Useful Japanese greetings

Do you know how to say hello in Japanese? How about some other useful Japanese greetings? After this free audio lesson for beginners you’ll know more than just a simple konnichiwa!

Listen to the native speakers greeting each other, and then go ahead and practice saying each Japanese phrase aloud. Once you’re feeling confident with Japanese greetings you’ll learn some different ways to say goodbye in Japanese as well. It’s important to get the basics right, and the Japanese people you meet will really appreciate your efforts. You know you’re saying it correctly if they keep talking, expecting you to keep up!

How to pronounce Japanese greetings

As hard as you try, without helpful feedback your Japanese pronunciation is never going to be the same as a native speaker’s. If you've found it difficult to perfect the way you say Japanese words and phrases, this lesson will help you.


Using the blue Rocket Record buttons you can record the way you say each greeting or farewell, and compare it with the way a Japanese native speaker does. That’s right, with Rocket Japanese voice mapping technology you can record your voice as many times as you need until your pronunciation matches the Japanese speaker

And when you are ready test yourself using My Level and really power up your learning and recall. Just click the "My Level" tab above to get started!

  • Formal greetings in Japanese

Greetings like “good morning” or “good afternoon” are incredibly important in Japanese. As the Japanese culture is more formal, going through the ritual of greeting another person is an important way of showing respect. Japanese tend to bow while saying “Ohayō gozaimasu”, “Konnichiwa” or “Konbanwa” depending on the time of the day. Bows can be divided into informal-15 degree angle, formal-30 degree angle, and very formal, deeper angle bows. You are expected to greet every person individually, even if they’re in a group. That means that if you’re walking along the road and pass a group of five people, you’ll have to say, “Konnichiwa,” and bow five times!

Konnichiwa Konnichiwa Konnichiwa Konnichiwa…
Hello, hello, hello, hello...
When addressing an unknown person or someone above you, one should start with an apology, “Sumimasen”. Also, remember to add the polite suffix –san after the name of the person. Listen to the link below to hear formal Japanese greetings…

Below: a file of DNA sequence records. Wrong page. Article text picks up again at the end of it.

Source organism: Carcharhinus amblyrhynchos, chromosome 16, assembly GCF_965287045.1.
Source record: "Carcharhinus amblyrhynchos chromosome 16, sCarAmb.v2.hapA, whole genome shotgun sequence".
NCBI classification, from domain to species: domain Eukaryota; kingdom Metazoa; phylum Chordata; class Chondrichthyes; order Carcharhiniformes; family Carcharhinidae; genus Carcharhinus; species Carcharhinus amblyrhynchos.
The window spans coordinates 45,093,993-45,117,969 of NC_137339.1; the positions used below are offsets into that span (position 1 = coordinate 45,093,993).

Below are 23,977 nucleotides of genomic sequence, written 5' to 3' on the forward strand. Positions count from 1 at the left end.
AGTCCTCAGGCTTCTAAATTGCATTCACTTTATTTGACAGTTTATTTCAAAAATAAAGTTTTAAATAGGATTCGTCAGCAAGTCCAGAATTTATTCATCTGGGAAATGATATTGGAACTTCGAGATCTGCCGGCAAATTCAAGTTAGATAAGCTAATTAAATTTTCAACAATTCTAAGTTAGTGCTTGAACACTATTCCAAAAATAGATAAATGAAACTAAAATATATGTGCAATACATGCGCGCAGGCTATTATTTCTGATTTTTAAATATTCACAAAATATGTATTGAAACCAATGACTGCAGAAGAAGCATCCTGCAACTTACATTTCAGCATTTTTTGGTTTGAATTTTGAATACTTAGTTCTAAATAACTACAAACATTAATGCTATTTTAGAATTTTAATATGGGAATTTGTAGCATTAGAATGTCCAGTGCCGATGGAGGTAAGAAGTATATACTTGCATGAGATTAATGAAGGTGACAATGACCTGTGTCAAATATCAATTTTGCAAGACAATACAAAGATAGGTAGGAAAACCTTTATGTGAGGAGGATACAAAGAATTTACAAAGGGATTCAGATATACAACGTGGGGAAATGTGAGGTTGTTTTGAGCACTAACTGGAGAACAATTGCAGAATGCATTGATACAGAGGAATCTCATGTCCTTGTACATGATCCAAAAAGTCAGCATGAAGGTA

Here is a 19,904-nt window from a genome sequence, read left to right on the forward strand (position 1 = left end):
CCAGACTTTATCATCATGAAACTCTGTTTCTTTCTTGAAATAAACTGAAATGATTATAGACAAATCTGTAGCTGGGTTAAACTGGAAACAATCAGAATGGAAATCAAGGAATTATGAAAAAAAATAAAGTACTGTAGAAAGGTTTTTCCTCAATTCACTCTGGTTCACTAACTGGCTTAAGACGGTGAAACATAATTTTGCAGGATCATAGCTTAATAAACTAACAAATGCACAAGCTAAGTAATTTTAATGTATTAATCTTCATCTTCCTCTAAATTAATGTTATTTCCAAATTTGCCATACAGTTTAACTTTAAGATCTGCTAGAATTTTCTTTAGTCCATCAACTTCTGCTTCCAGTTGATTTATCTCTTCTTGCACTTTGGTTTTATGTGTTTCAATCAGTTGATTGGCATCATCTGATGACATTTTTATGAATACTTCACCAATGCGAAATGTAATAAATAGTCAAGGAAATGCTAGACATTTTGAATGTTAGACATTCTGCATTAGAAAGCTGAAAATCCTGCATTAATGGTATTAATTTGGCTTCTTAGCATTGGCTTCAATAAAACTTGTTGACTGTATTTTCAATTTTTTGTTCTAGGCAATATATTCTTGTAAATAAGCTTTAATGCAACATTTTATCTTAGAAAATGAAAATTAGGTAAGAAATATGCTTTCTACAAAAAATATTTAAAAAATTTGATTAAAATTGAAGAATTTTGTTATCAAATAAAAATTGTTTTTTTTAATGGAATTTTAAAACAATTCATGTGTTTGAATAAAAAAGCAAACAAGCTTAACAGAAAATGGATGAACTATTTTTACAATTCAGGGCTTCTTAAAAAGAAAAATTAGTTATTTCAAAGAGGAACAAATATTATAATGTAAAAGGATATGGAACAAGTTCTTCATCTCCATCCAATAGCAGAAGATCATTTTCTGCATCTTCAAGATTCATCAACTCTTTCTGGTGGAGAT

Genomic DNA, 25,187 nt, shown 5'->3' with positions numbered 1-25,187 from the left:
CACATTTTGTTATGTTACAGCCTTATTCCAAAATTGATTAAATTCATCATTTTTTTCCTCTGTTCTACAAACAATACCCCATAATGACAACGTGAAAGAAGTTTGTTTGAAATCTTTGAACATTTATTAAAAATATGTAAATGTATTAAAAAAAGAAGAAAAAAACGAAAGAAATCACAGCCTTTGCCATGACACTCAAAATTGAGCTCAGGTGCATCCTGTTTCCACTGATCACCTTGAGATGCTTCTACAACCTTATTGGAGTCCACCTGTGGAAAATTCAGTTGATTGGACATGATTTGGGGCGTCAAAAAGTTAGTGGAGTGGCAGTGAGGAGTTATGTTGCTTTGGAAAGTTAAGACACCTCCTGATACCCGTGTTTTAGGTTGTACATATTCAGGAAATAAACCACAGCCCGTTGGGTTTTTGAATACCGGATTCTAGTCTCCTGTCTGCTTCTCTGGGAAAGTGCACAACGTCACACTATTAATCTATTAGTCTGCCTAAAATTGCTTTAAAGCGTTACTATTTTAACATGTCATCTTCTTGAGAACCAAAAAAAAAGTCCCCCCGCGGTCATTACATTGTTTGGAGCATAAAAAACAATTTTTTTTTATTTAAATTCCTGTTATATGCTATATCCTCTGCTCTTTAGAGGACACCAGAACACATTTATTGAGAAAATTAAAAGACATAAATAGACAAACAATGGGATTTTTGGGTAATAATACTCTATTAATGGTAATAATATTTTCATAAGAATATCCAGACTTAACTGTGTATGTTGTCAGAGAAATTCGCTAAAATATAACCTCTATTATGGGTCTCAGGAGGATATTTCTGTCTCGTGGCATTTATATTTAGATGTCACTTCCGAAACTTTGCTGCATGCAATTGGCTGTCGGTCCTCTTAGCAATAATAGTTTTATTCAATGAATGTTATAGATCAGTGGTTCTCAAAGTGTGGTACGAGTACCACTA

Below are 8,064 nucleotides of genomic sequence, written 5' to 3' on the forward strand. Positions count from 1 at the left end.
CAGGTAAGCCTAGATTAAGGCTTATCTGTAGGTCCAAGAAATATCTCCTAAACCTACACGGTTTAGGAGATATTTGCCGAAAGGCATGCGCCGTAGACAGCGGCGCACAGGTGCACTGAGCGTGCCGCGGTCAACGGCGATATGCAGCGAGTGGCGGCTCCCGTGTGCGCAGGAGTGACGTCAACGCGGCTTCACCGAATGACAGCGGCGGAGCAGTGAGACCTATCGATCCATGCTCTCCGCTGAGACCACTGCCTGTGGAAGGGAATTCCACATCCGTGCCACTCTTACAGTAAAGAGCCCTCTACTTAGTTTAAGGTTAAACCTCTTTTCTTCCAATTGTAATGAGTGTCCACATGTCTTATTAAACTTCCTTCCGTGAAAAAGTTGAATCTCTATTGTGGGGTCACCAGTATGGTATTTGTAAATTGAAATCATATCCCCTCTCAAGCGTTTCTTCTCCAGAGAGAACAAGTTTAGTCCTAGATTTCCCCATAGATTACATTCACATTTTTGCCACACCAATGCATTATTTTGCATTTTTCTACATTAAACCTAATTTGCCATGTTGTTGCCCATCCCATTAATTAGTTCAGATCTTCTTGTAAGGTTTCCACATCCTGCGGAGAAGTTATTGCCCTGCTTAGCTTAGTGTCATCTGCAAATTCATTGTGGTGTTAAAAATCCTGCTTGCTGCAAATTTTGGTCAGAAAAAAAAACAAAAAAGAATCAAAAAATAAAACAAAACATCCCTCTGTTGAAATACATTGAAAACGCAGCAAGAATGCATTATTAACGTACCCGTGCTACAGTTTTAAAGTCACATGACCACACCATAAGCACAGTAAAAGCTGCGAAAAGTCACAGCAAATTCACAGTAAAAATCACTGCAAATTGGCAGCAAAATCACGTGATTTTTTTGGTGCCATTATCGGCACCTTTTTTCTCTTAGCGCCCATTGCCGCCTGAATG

おはよう ございます
お早う 御座います
Ohayō gozaimasu!
Good morning!
Good afternoon!
Good evening!
Good night!
Nowadays it is quite common to use short greetings, like “” and “”, however, it is more common to say nothing between close friends. They just start talking without greetings. Listen to the link below to hear some informal Japanese greetings…

さいきん どう
最近 どう
Saikin dō?
What’s up?
There are some greetings that you will only hear in certain regions.

おはよう さま
お早う 様
Ohayō sama
Good Morning
  • Hello in Japanese
In the Kansai region of Japan, they have a distinct dialect called the “Kansai-ben” which is characterized as being more melodic and harsher. Within Kansai, there are greeting words that are restricted to Osaka, such as “Mokarimakka”, roughly translated “how’s business”, to which the answer is “Bochi bochi denna”.

How’s business?
You have probably heard “Sayōnara” before, which is the most common form of saying “Good-bye”. You may have also heard “Shitsurei shimasu”, another formal farewell phrase which translates literally to “I’m being rude by leaving your presence”.

しつれい します
失礼 します
Shitsurei shimasu
Goodbye (formal)
Let’s listen to some casual farewells…

じゃあ / じゃあ ね
Jya or Jya ne
また ね
Mata ne
See you soon
じゃあ また
Ja matta
See you again
また あした
また 明日
Mata ashita
See you tomorrow
げんき で
元気 で
Genki de!
Be well!
That’s it for today’s lesson. Using different greetings will make you sound more fluent, so try to remember as many as you can.

Ja matta!

Sayaka Matsuura
Rocket Japanese


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